Modern high-throughput molecular and analytical tools offer exciting opportunities to gain a mechanistic understanding of unique traits of weeds. During the past decade, tremendous progress has been made within the weed science discipline using genomic techniques to gain deeper insights into weedy traits such as invasiveness, hybridization, and herbicide resistance. Though the adoption of newer “omics” techniques such as proteomics, metabolomics, and physionomics has been slow, applications of these omics platforms to study plants, especially agriculturally important crops and weeds, have been increasing over the years. In weed science, these platforms are now used more frequently to understand mechanisms of herbicide resistance, weed resistance evolution, and crop–weed interactions. Use of these techniques could help weed scientists to further reduce the knowledge gaps in understanding weedy traits. Although these techniques can provide robust insights about the molecular functioning of plants, employing a single omics platform can rarely elucidate the gene-level regulation and the associated real-time expression of weedy traits due to the complex and overlapping nature of biological interactions. Therefore, it is desirable to integrate the different omics technologies to give a better understanding of molecular functioning of biological systems. This multidimensional integrated approach can therefore offer new avenues for better understanding of questions of interest to weed scientists. This review offers a retrospective and prospective examination of omics platforms employed to investigate weed physiology and novel approaches and new technologies that can provide holistic and knowledge-based weed management strategies for future.


July 7, 2019  |  

Identification of woodland strawberry gene coexpression networks

What we think of as a strawberry is botanically not a berry or even a fruit, but rather multiple fruits (achenes that contain the seeds) on the outside of a swollen receptacle. This technicality aside, strawberries are both economically important and a useful system in which to study seed-fruit communication. While cultivated strawberries have a complex octoploid genome, one of their likely progenitors, the woodland strawberry (Fragaria vesca; Fig. 1), is a rapidly growing model system for the Rosaceae family due to its short generation time and capacity to be transformed. A draft of the woodland strawberry diploid genome sequence was released in 2011 (Shulaev et al., 2011), and the recent publication of a high-quality genome based on PacBio sequencing has added almost 1,500 genes to the annotation (Edger et al., 2018). Genetic and epigenetic resources have also been developed for this species (Xu et al., 2016; Hilmarsson et al., 2017).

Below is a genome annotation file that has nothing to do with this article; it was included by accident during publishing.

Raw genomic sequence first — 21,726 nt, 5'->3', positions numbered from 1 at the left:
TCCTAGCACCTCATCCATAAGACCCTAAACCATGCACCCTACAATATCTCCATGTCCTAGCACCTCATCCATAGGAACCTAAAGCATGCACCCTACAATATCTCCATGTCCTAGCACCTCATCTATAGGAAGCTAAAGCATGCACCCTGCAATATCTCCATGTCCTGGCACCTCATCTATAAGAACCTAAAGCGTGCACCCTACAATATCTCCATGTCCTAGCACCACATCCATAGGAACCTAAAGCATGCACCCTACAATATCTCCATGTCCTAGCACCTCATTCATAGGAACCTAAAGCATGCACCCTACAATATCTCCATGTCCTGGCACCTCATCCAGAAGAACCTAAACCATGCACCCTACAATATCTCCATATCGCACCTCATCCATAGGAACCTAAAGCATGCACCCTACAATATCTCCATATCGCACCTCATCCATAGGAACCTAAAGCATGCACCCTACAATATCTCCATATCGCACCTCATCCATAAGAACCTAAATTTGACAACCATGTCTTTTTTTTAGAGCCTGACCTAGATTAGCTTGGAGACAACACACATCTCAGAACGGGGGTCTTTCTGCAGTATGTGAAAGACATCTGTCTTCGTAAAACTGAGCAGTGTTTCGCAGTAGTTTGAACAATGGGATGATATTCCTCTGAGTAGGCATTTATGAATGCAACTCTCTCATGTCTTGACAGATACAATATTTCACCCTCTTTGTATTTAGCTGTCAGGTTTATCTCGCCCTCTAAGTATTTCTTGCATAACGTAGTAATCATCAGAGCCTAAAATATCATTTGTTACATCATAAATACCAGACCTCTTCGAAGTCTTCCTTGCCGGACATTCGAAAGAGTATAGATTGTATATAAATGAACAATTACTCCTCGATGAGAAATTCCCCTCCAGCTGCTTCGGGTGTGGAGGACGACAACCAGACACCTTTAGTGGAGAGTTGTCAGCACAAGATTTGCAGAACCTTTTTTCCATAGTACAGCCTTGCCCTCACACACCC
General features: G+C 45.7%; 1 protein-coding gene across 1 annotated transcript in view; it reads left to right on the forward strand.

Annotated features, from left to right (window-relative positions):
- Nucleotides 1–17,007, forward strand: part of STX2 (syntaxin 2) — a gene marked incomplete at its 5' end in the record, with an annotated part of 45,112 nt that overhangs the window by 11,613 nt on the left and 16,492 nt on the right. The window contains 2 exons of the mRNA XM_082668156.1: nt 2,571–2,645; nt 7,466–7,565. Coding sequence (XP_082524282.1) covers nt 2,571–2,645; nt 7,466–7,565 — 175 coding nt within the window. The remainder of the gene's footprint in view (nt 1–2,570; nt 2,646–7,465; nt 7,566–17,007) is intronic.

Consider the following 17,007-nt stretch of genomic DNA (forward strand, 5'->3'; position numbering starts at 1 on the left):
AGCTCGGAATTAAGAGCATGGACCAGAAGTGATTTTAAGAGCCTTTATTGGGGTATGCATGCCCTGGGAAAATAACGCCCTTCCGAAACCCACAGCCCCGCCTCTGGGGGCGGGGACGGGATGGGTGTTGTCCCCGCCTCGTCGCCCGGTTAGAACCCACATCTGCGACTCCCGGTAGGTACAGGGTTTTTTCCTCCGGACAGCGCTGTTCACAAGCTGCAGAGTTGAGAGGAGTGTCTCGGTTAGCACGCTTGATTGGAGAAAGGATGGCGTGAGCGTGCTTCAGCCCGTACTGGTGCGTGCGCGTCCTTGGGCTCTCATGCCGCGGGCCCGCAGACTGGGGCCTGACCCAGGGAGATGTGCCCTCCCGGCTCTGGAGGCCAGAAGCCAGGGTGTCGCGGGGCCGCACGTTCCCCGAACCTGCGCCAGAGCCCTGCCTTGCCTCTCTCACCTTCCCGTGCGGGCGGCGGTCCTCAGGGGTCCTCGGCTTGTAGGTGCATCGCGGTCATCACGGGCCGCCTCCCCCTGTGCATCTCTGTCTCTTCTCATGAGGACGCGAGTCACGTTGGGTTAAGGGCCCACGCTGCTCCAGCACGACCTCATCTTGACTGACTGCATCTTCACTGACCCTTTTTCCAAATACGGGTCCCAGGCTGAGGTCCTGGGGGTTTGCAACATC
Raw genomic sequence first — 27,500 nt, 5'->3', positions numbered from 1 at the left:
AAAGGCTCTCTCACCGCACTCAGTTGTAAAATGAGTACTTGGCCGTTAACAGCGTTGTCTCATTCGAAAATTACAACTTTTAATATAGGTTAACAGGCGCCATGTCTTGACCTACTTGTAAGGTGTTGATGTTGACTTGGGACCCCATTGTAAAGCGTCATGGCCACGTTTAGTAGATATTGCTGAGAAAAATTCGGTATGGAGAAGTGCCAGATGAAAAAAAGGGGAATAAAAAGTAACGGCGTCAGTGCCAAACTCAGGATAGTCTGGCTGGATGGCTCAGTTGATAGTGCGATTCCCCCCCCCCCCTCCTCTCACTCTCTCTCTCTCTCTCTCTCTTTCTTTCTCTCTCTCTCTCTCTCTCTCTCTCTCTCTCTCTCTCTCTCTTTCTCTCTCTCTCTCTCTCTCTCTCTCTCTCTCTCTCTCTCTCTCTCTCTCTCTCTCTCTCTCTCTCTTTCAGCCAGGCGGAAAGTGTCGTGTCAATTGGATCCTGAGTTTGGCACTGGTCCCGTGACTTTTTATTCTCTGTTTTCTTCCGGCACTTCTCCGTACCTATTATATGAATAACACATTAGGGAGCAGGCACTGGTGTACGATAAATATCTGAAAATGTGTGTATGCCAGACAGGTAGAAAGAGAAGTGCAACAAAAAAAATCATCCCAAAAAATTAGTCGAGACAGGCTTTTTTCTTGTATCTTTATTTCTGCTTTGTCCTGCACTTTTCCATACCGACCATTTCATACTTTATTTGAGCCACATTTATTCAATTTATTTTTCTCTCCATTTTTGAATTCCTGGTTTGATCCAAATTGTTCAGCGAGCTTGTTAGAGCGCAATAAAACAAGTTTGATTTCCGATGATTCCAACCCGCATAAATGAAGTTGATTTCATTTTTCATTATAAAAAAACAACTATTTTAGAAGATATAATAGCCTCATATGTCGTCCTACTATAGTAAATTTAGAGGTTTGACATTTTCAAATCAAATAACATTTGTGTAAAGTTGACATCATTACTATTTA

July 7, 2019  |  

Genomic insights into date palm origins.

With the development of next-generation sequencing technology, the amount of date palm (Phoenix dactylifera L.) genomic data has grown rapidly and yielded new insights into this species and its origins. Here, we review advances in understanding of the evolutionary history of the date palm, with a particular emphasis on what has been learned from the analysis of genomic data. We first record current genomic resources available for date palm including genome assemblies and resequencing data. We discuss new insights into its domestication and diversification history based on these improved genomic resources. We further report recent discoveries such as the existence of wild ancestral populations in remote locations of Oman and high differentiation between African and Middle Eastern populations. While genomic data are consistent with the view that domestication took place in the Gulf region, they suggest that the process was more complex involving multiple gene pools and possibly a secondary domestication. Many questions remain unanswered, especially regarding the genetic architecture of domestication and diversification. We provide a road map to future studies that will further clarify the domestication history of this iconic crop.